Strategic Thinking in the Age of LinkedIn

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    LinkedIn founder and triple billionaire Reid Hoffman has two endearing mannerisms that reveal the way he sees–and reasons with–the strategic environment. First, he peppers his statements with the word so. Almost a verbal tic that would grate on a speaking coach like the overuse of the dreaded uh … but he uses it more like therefore. That is, he lays out a logical flow for you as he explains his experience. “This happens, so… that happens, so… this happens… and so on.” Really, he is a great communicator of ideas and how they interconnect.

    Second, his hand gestures often seem to indicate the existence of an invisible chess board upon which he lays the moving pieces. In a recent interview with CNN’s Fareed Zakaria, Hoffman laid out the pieces of a global enterprise that can become impedimenta dragging down efforts toward a massive scale-up of a business… hiring, management, international coordination, customer support. As Hoffman brought each element of the strategic environment to mind he gestured at the table between himself and Zakaria, as if he were placing chess pieces on a strategic board.

    A chess board with the king piece

    Every chess player understands the importance of controlling the central four squares of the board early in the game. Once in control of the center, a player simply has far more options than the opponent. True to the chess metaphor, Hoffman advises those with bright, active minds and high ambitions to attend to the importance of connecting oneself to the “central nodes” of human networks (such as LinkedIn). He recommends that we do whatever it takes to meet interesting people and find a position near the core of the network.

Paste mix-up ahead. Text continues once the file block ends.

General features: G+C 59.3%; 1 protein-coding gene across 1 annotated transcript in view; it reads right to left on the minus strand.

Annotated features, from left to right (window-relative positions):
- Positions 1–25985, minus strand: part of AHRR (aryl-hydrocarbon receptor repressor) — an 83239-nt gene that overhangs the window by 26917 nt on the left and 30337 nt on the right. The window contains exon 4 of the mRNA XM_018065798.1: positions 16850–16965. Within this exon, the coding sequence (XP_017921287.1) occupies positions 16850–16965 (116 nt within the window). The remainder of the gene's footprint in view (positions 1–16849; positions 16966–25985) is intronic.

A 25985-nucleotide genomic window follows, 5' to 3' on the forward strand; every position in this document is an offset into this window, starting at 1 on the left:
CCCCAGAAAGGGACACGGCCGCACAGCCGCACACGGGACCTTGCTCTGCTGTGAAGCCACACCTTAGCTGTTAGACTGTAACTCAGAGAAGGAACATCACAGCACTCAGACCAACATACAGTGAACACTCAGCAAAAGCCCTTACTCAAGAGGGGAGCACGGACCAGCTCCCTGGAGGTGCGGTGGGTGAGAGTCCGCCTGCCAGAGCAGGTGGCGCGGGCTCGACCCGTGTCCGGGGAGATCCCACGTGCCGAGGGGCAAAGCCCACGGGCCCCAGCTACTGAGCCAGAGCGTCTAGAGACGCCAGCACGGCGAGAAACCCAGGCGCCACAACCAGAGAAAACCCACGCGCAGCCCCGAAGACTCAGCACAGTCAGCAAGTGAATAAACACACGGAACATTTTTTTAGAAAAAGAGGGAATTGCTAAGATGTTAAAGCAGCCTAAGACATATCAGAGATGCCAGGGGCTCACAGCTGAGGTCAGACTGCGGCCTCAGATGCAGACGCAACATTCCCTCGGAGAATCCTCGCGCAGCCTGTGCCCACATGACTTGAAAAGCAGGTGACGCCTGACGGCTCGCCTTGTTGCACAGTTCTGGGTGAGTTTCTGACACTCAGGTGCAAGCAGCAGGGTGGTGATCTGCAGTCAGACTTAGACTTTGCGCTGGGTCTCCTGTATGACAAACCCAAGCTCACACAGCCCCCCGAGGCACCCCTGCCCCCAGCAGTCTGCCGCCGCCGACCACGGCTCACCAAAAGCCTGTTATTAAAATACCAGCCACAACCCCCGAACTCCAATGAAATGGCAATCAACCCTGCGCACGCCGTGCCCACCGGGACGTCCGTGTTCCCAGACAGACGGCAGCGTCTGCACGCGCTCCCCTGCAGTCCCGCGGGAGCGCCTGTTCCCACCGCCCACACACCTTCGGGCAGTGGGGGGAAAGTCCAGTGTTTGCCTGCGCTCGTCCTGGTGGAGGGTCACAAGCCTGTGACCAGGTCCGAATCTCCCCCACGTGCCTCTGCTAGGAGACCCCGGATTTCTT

Hoffman told Zakaria a story from his own seminal days at Apple… his first job. Realizing that his job as a user experience designer was not close to the real center of things, he “volunteered” himself to work in Product Development. He told managers there that he had ideas for products, would work through his ideas on the side, and asked only for instruction and feedback in return. In today’s only slightly more mature and structured corporate environments, Hoffman suggests internships and job rotations as ways of getting connected to the central players. LinkedIn, of course, is a great way to find connections in any network of minds, internal or external.

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